The moment you find out that you’ve been accepted at DigiPen can be an exciting one. You might be tempted to imagine your first day of classes as some far-off time in the distant future, but the reality is there are many matters to attend to before arriving on campus. By coming prepared on day one, you’ll give yourself the best opportunity to succeed in your freshman year and beyond.
The resources below will help organize your preparation for the academic year, and our Office of Admissions is available to answer any other questions you have. Contact us by phone at (425) 629-5001 or by sending a message to firstname.lastname@example.org.
With computing at the heart of much of the DigiPen curriculum, we require all incoming students to have access to a laptop computer to work on coursework and projects on the go. We list the required minimum specifications here.
Incoming Student Supplies
Here you will find first-year supply lists for certain degree programs, including links to online and physical supply stores in the area.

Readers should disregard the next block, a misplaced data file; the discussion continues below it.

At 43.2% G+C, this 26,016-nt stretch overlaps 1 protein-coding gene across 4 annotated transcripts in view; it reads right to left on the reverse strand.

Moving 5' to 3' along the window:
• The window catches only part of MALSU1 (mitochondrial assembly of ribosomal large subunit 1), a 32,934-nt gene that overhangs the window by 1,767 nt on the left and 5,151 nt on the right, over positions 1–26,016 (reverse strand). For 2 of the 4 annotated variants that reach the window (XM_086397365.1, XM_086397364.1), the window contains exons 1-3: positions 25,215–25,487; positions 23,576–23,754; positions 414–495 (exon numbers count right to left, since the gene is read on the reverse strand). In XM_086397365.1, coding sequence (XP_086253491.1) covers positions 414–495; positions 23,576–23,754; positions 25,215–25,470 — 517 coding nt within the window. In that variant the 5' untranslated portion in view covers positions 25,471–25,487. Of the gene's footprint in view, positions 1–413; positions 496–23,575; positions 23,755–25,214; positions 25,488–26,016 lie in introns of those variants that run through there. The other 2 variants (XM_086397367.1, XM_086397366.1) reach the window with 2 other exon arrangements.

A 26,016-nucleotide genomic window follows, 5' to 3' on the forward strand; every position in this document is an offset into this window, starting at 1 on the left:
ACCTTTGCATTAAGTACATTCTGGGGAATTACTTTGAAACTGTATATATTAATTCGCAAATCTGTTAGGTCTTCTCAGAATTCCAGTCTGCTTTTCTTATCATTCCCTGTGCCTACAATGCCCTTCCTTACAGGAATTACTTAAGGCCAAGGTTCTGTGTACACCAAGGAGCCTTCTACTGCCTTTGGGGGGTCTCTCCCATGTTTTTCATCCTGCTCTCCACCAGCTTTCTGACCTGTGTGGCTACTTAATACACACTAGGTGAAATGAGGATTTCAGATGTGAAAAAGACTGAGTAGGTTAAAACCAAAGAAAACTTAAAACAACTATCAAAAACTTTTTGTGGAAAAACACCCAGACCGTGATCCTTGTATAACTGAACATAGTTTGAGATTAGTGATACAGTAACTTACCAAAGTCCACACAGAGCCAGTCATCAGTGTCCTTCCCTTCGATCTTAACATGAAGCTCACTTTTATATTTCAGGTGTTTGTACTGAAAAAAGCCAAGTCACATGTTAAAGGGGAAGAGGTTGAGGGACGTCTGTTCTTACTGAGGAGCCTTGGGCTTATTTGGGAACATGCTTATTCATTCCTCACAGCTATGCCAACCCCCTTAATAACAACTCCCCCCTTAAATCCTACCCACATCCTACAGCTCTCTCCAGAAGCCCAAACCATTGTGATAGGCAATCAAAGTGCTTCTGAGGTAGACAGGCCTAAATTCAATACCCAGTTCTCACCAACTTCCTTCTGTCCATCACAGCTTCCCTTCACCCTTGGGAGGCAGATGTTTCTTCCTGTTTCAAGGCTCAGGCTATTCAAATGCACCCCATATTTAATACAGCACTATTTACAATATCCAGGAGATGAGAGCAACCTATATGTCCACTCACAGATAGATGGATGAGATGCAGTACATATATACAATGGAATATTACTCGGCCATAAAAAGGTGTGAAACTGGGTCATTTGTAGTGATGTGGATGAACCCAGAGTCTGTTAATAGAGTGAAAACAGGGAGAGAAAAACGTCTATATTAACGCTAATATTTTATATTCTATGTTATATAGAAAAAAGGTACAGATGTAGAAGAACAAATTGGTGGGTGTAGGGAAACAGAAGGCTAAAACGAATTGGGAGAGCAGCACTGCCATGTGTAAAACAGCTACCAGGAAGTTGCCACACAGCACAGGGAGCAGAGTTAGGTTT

New Student Orientation
New Student Orientation is a full-day event for new students and their families to learn about the campus and their chosen academic program. Current students serve as your guides for the day, sharing from their own experiences and insights about life at DigiPen.
Required Materials List
The faculty have provided a list of required materials for specific courses. You will also find information about supplies from the DigiPen Student Store on campus and purchasing/borrowing from online sources.
For students entering either the Bachelor of Fine Arts in Digital Art and Animation or the Bachelor of Arts in Game Design degree programs, we have compiled a few instructional videos and learning modules to prepare you for your first semester.
Why the Nude Model is Necessary
As a student entering our art curriculum, you must agree to participate in the study of the nude form. DigiPen maintains that this practice best prepares digital artists and animators for their future careers. This essay describes why our faculty believes nude models continue to be relevant in modern art instruction.